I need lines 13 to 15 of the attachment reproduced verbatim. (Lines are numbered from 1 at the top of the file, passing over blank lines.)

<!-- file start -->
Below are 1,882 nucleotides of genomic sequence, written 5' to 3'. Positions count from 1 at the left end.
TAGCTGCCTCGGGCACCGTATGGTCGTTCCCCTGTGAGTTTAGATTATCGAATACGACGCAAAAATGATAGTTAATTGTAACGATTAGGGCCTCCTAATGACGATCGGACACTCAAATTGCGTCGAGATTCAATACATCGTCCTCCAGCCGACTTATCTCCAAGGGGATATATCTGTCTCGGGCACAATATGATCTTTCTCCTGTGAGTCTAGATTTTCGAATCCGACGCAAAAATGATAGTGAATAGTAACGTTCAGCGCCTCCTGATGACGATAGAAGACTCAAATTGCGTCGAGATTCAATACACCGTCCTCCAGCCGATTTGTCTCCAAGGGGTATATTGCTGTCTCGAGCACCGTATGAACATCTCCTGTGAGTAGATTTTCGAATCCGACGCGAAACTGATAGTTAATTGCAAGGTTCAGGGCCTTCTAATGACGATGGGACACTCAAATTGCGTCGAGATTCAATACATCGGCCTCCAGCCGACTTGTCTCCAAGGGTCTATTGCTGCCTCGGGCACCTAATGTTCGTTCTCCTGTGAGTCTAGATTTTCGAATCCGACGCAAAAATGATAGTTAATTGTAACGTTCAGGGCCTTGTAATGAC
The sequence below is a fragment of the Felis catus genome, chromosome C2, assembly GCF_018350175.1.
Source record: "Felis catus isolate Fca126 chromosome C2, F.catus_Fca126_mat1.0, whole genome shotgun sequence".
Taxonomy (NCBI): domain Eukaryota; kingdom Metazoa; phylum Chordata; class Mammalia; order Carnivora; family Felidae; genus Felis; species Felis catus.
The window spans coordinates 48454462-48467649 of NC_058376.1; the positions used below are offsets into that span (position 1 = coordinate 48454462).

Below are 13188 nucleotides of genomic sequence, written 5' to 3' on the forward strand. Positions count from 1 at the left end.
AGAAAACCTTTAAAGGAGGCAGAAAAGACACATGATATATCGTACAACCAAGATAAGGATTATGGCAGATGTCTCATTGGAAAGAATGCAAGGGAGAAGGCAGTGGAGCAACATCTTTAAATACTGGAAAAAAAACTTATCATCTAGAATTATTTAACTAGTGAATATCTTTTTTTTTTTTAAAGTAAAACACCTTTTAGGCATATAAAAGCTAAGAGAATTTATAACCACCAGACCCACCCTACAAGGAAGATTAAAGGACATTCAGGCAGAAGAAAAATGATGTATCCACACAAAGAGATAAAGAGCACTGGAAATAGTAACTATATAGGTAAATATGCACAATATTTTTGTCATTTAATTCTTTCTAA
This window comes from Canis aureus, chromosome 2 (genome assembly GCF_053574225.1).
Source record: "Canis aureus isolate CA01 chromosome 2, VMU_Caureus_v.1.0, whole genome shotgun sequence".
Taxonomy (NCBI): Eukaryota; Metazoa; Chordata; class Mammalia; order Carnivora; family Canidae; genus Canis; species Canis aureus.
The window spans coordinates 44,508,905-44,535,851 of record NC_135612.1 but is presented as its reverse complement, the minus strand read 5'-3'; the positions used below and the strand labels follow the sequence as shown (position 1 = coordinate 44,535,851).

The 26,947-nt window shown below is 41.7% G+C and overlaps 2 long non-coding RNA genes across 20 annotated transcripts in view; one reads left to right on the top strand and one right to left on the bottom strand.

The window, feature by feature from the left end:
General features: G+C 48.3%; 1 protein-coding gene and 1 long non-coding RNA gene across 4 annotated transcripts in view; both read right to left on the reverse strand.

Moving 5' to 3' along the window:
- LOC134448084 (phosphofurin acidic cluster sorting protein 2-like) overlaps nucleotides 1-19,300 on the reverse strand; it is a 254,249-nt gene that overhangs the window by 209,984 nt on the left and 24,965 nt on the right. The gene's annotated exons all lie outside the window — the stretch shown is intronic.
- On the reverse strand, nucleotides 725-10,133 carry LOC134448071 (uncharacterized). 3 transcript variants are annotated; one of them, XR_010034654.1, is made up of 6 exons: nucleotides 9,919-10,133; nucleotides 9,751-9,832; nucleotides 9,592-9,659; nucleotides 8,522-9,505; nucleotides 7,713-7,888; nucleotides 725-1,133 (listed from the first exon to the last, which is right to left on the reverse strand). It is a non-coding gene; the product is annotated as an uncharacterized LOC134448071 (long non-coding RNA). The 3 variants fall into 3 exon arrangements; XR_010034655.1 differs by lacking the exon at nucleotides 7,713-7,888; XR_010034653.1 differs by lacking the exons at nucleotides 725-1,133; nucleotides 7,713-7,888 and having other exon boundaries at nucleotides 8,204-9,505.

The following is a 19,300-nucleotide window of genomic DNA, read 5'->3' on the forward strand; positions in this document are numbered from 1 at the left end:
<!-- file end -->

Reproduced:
The 26,947-nt window shown below is 41.7% G+C and overlaps 2 long non-coding RNA genes across 20 annotated transcripts in view; one reads left to right on the top strand and one right to left on the bottom strand.

The window, feature by feature from the left end:
General features: G+C 48.3%; 1 protein-coding gene and 1 long non-coding RNA gene across 4 annotated transcripts in view; both read right to left on the reverse strand.